Baltimore Metro

P. Kenneth Burns / WYPR

Chants of "Brantley Security, shame on you" reverberated through Harbor East Monday afternoon as more than 30 Brantley officers began a 24-hour strike against the company.  The officers, who provide security for the shops, restaurants, hotels and residences of Harbor East, claim the company’s managers have retaliated against them for trying to unionize.

P. Kenneth Burns / WYPR

Baltimore City officials announced they will nearly double the size of their rat-eradication team in hopes of ridding the city of the vermin.

P. Kenneth Burns / WYPR

Despite the threat of vetoes, the Baltimore City Council approved bills Monday that would ban plastic bags and require police officers to wear body cameras.

Councilman Jim Kraft originally proposed a five cent fee on plastic bags. The bill was changed to an outright ban last week.

Mayor Stephanie Rawlings-Blake has complained that the public was shut out of discussion on the ban, but Kraft said it was discussed at a hearing on Nov. 5 and at hearings on other plastic bag fees proposed over the last eight years.

Next to Patterson Park’s Victorian style pagoda, a Chihuahua dressed as a ballerina accepted a dog treat from a man dressed as a giant slice of Papa John’s Pizza. This isn’t a new Miley Cyrus music video, but a scene from last weekend’s 10th annual BARCStoberfest. Dozens of vendors, merchandise booths, and animal care facilities set up tables on the south side of Patterson Park for a sunny afternoon of fundraising and light hearted fun. Beside almost every vendor’s candy dish was a matching dish of treats for the four legged friends.

“I’ve already decided my foster dog can have as many treats as she wants today,” one owner said. “No use keeping her from celebrating!”

P. Kenneth Burns / WYPR

    

Community and government transparency advocates have accused Baltimore City officials of moving  to privatize the city’s water system by searching for a consultant to tell them how to run it better.

City officials say it’s not so, but the advocates claim that one of the companies that may, or may not, be involved – Veolia North America – will find a way to take over and cost the city millions of dollars in the process.

Kim Trueheart, a citizen activist, accused the company of trying to profit off water, which she called a human right.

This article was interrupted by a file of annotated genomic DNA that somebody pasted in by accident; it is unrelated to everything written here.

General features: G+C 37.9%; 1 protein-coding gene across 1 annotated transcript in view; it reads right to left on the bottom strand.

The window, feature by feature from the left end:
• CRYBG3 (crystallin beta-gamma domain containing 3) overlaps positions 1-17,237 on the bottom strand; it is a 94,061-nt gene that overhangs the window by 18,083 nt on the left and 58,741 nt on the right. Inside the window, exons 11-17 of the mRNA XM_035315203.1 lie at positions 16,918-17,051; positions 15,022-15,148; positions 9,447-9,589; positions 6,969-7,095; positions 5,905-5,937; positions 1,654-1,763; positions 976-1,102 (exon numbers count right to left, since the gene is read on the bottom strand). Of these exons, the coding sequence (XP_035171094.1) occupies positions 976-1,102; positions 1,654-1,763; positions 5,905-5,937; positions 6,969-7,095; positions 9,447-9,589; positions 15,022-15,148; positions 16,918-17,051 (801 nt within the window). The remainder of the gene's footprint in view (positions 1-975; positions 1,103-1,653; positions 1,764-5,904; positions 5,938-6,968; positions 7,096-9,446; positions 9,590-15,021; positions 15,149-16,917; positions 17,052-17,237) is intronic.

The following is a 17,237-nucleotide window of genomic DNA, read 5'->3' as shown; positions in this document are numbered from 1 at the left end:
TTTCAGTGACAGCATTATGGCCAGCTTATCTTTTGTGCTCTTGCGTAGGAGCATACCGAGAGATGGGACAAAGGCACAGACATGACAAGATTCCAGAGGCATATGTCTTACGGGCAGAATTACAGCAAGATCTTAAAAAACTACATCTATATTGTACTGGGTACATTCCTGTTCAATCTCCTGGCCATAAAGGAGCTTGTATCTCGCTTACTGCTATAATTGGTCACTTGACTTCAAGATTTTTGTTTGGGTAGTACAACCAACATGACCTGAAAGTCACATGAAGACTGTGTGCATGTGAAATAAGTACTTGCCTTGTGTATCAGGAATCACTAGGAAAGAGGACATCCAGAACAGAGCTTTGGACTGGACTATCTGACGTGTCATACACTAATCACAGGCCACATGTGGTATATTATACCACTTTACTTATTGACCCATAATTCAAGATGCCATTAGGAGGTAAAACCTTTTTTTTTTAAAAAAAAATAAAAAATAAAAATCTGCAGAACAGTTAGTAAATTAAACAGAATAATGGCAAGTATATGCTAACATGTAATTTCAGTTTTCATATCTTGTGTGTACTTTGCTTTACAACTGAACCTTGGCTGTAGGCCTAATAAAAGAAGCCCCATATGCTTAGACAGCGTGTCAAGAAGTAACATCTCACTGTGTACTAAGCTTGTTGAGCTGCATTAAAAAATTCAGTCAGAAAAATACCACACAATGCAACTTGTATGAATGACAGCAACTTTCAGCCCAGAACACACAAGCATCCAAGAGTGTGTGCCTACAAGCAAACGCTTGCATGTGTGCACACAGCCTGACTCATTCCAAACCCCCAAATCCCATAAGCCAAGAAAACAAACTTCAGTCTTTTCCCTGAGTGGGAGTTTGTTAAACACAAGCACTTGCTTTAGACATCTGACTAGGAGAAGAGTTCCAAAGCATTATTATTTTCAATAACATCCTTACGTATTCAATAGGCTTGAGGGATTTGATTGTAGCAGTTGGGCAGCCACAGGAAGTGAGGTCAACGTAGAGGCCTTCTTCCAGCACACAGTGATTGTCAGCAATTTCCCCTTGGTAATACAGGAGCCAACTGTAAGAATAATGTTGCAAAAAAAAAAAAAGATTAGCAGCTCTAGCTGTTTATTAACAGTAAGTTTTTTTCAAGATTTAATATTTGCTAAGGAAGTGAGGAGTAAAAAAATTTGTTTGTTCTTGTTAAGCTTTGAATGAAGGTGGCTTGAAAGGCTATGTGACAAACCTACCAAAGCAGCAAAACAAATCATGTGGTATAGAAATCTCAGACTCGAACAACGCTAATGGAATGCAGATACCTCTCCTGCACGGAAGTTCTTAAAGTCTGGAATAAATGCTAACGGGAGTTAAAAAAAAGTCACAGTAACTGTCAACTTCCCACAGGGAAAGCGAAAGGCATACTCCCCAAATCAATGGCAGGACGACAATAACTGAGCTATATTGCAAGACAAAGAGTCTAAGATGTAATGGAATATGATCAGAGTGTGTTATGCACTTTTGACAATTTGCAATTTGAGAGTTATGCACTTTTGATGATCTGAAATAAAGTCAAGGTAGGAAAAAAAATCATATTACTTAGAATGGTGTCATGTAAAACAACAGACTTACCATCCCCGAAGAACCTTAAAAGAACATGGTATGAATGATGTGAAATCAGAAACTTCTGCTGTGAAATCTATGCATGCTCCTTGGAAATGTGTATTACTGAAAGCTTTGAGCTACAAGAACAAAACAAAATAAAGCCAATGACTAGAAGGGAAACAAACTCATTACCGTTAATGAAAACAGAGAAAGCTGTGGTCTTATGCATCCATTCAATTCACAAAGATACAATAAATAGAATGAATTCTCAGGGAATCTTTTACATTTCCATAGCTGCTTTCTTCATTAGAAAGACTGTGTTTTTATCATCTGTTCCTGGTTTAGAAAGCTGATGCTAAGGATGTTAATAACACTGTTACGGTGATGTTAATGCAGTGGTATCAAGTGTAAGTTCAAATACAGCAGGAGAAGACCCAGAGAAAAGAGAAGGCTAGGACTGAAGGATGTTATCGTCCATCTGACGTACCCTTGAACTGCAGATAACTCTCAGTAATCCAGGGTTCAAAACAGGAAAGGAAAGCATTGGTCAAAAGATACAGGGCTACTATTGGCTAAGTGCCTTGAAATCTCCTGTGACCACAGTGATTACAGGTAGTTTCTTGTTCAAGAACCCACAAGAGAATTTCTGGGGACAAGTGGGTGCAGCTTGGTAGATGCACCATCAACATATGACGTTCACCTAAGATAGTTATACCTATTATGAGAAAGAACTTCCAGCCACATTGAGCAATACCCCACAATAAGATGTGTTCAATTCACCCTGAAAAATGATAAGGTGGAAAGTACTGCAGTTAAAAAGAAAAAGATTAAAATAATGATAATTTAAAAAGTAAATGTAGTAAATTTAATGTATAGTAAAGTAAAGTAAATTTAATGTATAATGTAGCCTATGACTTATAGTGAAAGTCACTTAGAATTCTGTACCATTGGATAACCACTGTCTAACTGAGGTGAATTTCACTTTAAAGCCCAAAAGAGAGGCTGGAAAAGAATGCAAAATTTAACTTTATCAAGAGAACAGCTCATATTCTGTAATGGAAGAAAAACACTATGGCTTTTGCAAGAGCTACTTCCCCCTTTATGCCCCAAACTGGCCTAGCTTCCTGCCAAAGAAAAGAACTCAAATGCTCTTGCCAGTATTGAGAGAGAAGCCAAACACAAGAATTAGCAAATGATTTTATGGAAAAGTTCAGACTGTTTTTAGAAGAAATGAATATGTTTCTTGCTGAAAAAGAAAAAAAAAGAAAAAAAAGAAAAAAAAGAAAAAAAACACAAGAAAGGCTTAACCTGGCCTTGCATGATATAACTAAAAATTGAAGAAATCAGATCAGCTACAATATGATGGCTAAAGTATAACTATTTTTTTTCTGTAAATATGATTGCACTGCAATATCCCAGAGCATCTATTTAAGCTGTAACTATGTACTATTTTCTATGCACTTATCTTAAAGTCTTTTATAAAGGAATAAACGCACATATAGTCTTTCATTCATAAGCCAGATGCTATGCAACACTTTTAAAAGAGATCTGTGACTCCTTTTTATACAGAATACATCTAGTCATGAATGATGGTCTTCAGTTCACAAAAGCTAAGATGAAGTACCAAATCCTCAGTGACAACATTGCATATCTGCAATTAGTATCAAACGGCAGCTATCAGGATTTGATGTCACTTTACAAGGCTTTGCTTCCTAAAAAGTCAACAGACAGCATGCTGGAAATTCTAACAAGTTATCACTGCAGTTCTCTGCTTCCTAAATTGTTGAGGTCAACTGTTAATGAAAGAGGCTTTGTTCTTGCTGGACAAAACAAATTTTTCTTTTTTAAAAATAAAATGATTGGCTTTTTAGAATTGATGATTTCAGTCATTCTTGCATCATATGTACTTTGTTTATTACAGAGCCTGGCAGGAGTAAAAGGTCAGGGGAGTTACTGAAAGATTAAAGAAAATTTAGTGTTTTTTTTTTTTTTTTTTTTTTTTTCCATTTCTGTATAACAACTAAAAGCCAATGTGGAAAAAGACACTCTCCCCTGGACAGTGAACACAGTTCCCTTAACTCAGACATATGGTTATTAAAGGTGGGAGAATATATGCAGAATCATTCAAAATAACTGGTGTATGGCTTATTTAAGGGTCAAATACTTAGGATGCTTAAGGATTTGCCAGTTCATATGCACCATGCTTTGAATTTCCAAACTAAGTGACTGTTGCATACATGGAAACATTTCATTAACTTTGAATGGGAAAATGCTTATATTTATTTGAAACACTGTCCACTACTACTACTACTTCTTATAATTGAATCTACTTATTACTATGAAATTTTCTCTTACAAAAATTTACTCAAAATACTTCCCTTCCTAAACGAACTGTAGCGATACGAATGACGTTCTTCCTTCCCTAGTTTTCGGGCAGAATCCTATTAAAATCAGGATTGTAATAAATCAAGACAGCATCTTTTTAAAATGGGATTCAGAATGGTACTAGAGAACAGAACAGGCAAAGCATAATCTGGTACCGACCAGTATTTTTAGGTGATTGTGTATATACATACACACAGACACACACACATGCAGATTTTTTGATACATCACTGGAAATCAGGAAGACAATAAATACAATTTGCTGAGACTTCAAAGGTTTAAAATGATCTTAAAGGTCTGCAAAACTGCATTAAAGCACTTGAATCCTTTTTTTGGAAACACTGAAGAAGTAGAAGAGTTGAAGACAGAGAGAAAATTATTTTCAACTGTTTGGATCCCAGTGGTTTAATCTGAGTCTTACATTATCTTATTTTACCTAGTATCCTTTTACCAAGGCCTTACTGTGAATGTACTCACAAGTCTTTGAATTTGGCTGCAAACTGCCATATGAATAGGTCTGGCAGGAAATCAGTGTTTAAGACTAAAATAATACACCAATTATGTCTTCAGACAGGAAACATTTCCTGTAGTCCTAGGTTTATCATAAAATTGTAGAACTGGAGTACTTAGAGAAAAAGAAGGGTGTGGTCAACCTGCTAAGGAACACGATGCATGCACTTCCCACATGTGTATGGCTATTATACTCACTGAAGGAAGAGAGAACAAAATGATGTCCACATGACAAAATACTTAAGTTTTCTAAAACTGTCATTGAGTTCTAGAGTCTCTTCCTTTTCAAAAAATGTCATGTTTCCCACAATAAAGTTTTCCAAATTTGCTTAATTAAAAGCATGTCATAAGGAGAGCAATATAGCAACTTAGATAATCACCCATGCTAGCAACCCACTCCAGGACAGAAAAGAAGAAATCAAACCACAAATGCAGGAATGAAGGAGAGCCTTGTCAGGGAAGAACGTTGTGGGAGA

P. Kenneth Burns / WYPR

A Baltimore City Council committee unanimously sent a proposal requiring police officers to wear body cameras to the full council Tuesday, despite warnings from city lawyers that the bill overstepped the council’s boundaries.

“We’re the legislative body of the City of Baltimore,” insisted City Council President Jack Young. "We’re elected by the citizens of Baltimore and were moving forward with this bill.”

P. Kenneth Burns / WYPR

The Baltimore City Council will hold a hearing Tuesday on a bill that would require city police officers to wear body cameras while on duty. The measure is sponsored by City Council President Jack Young and Councilman Warren Branch. It comes after several high-profile incidents of alleged police brutality in Baltimore, as well as the fatal shooting of unarmed teen Michael Brown in Ferguson, Missouri over the summer. But the Baltimore City Law is not supporting the proposal -- saying it isn't legal. WYPR's Kenneth Burns gives Nathan Sterner an update.

  Seventeen people are hard at work at a job site in the 2300 and 2400 blocks of E. Eager Street in Milton-Montford.  The site is right next to the Amtrak line and can be seen by train passengers.  The workers are salvaging what they can of the wood, brick and metal from one of the 35 houses being torn down.

At a table nearby, six people are chiseling mortar off bricks and setting them on a pallet.  The bricks will be sold to contractors along the Eastern Seaboard and Gulf Coast.

P. Kenneth Burns / WYPR

It could have waited.

A hands-free cell phone call seconds before a truck driver was hit by a freight train as his truck was crossing the tracks is being cited as the main cause of last year’s derailment and explosion in Baltimore County.

A can of Natty Boh taken by James Cridland via flickr

After a scathing state audit in 2013, the Baltimore City's liquor board has new leadership and has made decisions to kill some "zombie licenses." But as Fern Shen of the Baltimore Brew tells WYPR's Fraser Smith, the jury is still out on whether community groups will get what they want out of the new board.

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